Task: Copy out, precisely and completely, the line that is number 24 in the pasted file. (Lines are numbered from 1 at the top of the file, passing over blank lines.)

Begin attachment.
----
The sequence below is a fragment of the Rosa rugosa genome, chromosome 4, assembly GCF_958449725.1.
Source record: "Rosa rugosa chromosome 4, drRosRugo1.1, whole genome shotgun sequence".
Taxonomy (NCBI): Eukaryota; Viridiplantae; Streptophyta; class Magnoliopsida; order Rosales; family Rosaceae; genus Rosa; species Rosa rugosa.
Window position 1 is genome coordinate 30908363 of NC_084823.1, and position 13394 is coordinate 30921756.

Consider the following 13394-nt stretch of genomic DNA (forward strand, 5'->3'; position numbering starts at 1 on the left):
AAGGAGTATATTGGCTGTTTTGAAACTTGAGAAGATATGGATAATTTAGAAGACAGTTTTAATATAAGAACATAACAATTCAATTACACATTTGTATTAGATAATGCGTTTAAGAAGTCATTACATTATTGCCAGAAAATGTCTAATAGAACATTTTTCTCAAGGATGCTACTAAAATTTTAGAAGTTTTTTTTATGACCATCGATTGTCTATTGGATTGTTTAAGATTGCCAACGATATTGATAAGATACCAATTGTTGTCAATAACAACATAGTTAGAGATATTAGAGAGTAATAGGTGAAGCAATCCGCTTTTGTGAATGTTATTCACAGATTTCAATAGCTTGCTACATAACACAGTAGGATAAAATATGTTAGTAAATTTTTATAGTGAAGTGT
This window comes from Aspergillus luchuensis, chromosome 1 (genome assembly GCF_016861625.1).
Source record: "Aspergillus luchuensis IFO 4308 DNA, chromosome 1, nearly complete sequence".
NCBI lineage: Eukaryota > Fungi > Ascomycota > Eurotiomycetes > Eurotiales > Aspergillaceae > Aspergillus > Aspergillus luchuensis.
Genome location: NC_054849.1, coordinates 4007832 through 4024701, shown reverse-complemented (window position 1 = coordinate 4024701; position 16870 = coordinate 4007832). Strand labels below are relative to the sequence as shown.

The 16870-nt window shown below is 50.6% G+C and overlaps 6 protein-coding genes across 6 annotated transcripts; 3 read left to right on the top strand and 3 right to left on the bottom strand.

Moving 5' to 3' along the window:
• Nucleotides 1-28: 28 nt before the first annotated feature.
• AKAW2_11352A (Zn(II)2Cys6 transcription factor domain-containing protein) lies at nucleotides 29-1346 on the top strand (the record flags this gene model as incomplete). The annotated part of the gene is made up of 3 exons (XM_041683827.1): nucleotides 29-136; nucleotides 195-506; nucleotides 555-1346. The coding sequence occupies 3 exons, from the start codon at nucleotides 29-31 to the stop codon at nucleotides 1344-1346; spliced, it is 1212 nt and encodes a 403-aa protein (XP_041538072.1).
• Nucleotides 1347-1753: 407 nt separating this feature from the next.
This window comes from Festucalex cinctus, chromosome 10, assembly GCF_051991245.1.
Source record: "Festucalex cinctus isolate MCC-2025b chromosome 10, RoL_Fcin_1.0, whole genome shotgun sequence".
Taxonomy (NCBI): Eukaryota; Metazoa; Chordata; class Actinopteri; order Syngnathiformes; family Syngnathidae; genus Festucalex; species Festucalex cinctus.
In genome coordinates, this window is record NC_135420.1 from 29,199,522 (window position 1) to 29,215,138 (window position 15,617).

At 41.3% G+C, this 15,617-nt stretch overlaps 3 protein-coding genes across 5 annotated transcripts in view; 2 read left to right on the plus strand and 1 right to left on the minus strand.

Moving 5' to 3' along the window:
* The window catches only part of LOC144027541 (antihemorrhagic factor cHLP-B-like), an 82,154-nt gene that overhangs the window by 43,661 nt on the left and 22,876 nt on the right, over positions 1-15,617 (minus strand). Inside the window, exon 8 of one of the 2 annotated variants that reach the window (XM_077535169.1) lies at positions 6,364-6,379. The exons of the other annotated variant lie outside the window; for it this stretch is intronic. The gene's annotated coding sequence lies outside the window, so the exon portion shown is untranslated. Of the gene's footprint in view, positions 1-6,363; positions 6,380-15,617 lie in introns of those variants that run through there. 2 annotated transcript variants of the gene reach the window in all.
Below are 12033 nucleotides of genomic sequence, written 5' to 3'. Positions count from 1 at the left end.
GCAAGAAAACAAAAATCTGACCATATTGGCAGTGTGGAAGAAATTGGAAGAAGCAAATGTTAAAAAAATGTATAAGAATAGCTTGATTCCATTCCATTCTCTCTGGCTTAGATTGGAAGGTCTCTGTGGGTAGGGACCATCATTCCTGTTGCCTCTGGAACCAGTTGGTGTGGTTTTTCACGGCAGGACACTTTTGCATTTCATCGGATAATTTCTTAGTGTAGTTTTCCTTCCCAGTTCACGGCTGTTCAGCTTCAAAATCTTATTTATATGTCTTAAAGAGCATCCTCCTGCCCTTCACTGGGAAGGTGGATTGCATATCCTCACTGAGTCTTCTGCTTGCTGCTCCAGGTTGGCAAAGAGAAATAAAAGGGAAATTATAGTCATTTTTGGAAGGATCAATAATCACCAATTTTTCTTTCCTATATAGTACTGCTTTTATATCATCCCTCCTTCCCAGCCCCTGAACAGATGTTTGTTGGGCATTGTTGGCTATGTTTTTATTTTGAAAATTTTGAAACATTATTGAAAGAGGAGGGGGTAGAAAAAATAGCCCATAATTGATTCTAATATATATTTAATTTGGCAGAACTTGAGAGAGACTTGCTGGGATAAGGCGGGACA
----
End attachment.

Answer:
GCAAGAAAACAAAAATCTGACCATATTGGCAGTGTGGAAGAAATTGGAAGAAGCAAATGTTAAAAAAATGTATAAGAATAGCTTGATTCCATTCCATTCTCTCTGGCTTAGATTGGAAGGTCTCTGTGGGTAGGGACCATCATTCCTGTTGCCTCTGGAACCAGTTGGTGTGGTTTTTCACGGCAGGACACTTTTGCATTTCATCGGATAATTTCTTAGTGTAGTTTTCCTTCCCAGTTCACGGCTGTTCAGCTTCAAAATCTTATTTATATGTCTTAAAGAGCATCCTCCTGCCCTTCACTGGGAAGGTGGATTGCATATCCTCACTGAGTCTTCTGCTTGCTGCTCCAGGTTGGCAAAGAGAAATAAAAGGGAAATTATAGTCATTTTTGGAAGGATCAATAATCACCAATTTTTCTTTCCTATATAGTACTGCTTTTATATCATCCCTCCTTCCCAGCCCCTGAACAGATGTTTGTTGGGCATTGTTGGCTATGTTTTTATTTTGAAAATTTTGAAACATTATTGAAAGAGGAGGGGGTAGAAAAAATAGCCCATAATTGATTCTAATATATATTTAATTTGGCAGAACTTGAGAGAGACTTGCTGGGATAAGGCGGGACA